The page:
Blog - The Raven Speaks

8 Stages to a Complete Confined Space Program

The variety of confined spaces encountered in the workplace is staggering. The CSA lists dozens of types of confined spaces in their standard (Z1006), a collection that should give any confined space "expert" pause.  But one thing unifies every confined space, no matter the workplace - every confined space needs to be part of a confined space program.

A confined space program is an overarching approach to handling confined spaces in a workplace. When effective, confined space programs allow everyone at a workplace to engage with confined spaces simply and efficiently.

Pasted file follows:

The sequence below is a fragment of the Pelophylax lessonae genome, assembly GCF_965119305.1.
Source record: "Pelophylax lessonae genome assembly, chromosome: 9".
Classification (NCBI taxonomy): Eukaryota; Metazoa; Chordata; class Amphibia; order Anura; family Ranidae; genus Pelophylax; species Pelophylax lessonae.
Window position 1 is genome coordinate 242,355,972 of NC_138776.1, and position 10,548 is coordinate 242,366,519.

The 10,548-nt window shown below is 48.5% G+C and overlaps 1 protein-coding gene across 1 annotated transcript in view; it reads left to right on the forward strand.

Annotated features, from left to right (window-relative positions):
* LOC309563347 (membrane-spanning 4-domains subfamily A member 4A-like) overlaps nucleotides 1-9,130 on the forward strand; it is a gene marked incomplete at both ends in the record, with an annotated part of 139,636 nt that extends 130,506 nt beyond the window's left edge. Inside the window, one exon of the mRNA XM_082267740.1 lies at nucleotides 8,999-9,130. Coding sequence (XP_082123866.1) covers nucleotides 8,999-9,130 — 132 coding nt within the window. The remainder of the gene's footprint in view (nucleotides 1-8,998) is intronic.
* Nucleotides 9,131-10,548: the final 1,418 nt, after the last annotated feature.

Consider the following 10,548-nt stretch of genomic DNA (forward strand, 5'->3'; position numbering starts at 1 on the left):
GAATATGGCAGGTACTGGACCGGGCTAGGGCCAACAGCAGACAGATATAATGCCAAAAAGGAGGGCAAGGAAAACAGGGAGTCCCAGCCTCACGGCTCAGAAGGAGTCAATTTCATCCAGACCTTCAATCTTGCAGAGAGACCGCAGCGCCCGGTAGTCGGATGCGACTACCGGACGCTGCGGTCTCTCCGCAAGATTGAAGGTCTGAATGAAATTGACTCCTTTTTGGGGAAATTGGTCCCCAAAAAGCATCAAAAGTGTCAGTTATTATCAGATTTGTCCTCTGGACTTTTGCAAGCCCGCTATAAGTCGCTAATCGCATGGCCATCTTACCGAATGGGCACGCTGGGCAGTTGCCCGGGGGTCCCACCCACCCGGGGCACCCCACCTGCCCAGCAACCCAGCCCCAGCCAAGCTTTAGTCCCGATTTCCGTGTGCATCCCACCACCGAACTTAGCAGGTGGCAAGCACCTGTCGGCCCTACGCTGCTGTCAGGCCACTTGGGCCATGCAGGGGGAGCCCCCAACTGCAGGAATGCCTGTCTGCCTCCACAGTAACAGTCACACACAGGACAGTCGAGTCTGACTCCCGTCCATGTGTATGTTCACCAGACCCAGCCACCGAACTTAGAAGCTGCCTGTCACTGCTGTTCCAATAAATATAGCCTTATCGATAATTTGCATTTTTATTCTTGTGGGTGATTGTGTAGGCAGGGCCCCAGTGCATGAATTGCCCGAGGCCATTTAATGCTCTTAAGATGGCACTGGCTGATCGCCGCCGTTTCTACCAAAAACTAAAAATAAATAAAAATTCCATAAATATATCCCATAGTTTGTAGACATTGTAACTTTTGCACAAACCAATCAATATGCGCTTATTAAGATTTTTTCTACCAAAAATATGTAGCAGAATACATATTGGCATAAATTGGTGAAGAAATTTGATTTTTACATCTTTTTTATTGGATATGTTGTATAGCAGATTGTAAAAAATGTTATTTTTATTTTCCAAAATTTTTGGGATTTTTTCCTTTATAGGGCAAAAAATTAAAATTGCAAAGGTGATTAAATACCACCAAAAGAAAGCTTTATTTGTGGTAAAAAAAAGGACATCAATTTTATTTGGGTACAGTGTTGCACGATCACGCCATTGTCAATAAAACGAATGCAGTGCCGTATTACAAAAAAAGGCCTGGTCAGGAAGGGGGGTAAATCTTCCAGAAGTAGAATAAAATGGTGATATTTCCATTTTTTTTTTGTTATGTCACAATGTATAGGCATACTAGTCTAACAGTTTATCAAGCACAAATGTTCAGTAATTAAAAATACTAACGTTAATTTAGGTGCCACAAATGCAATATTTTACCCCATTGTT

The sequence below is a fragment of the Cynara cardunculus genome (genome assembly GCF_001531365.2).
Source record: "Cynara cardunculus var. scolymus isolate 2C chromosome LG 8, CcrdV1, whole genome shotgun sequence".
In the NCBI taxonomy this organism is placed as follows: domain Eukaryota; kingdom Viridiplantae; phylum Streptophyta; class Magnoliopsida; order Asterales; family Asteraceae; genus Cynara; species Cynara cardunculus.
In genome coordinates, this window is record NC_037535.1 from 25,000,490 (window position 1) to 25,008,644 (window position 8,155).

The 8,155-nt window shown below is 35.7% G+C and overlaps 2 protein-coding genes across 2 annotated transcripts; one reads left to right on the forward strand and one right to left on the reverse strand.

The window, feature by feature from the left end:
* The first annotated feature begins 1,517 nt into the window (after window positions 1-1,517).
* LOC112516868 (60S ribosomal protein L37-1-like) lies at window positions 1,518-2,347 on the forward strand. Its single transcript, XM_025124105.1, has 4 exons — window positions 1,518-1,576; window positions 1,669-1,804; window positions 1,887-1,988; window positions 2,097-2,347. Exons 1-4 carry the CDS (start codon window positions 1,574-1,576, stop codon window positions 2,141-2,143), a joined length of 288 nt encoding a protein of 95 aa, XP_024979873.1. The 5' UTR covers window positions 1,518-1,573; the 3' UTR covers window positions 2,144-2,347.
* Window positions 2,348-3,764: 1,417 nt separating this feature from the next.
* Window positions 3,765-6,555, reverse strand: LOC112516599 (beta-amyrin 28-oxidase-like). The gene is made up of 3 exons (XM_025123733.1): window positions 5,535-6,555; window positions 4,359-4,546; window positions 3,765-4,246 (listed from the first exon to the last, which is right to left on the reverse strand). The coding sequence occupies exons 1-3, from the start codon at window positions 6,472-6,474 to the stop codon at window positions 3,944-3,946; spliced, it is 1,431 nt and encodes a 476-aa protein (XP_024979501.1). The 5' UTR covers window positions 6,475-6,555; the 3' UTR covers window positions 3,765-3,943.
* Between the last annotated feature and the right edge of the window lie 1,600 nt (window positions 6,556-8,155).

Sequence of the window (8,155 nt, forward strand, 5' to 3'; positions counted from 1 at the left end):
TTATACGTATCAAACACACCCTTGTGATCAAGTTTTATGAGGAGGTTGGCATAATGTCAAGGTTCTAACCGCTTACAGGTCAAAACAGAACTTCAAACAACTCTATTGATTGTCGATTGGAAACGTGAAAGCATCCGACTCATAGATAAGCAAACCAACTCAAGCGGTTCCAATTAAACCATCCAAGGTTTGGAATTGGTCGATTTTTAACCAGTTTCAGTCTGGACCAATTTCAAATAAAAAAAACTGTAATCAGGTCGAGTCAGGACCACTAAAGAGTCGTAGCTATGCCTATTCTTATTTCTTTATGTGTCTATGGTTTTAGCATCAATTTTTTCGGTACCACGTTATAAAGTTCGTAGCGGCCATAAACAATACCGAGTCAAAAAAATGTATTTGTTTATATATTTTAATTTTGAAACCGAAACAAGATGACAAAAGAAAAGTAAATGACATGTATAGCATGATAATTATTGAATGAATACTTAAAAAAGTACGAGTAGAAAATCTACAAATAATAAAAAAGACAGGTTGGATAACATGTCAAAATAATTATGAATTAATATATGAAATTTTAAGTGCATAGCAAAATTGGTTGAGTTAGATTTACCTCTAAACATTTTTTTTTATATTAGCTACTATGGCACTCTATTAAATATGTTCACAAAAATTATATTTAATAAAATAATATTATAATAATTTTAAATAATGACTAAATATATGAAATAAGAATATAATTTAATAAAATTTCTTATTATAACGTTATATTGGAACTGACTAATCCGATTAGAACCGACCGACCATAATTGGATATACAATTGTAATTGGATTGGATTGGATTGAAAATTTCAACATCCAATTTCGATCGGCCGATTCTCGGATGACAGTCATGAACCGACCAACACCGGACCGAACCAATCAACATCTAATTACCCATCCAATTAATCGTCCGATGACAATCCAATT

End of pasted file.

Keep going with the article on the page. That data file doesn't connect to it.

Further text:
Establishing a confined space program is the lion's share of the work.  Maintaining a well-designed confined space program requires time and attention (learn more about maintaining your program), but not to the degree required for the initial program creation. 

To help you along the road towards an effective and simple confined space program, here are eight stages to a complete confined space program. You'll want to invite an exeprt to assist in completing many of these steps, but choose to remain informed.  Your level of engagement and knowledge will save your organization time and money, and keep your expert on task.

1. Take An Inventory

An inventory of the spaces at your workplace forms the foundation of your confined space program.  This inventory is best achieved with a physical tour of the workplace. Ideally, the following individuals will be on the tour:

  • a worker familiar with the day-to-day operations of the spaces
  • a supervisor familiar with the health and safety requirements of the workplace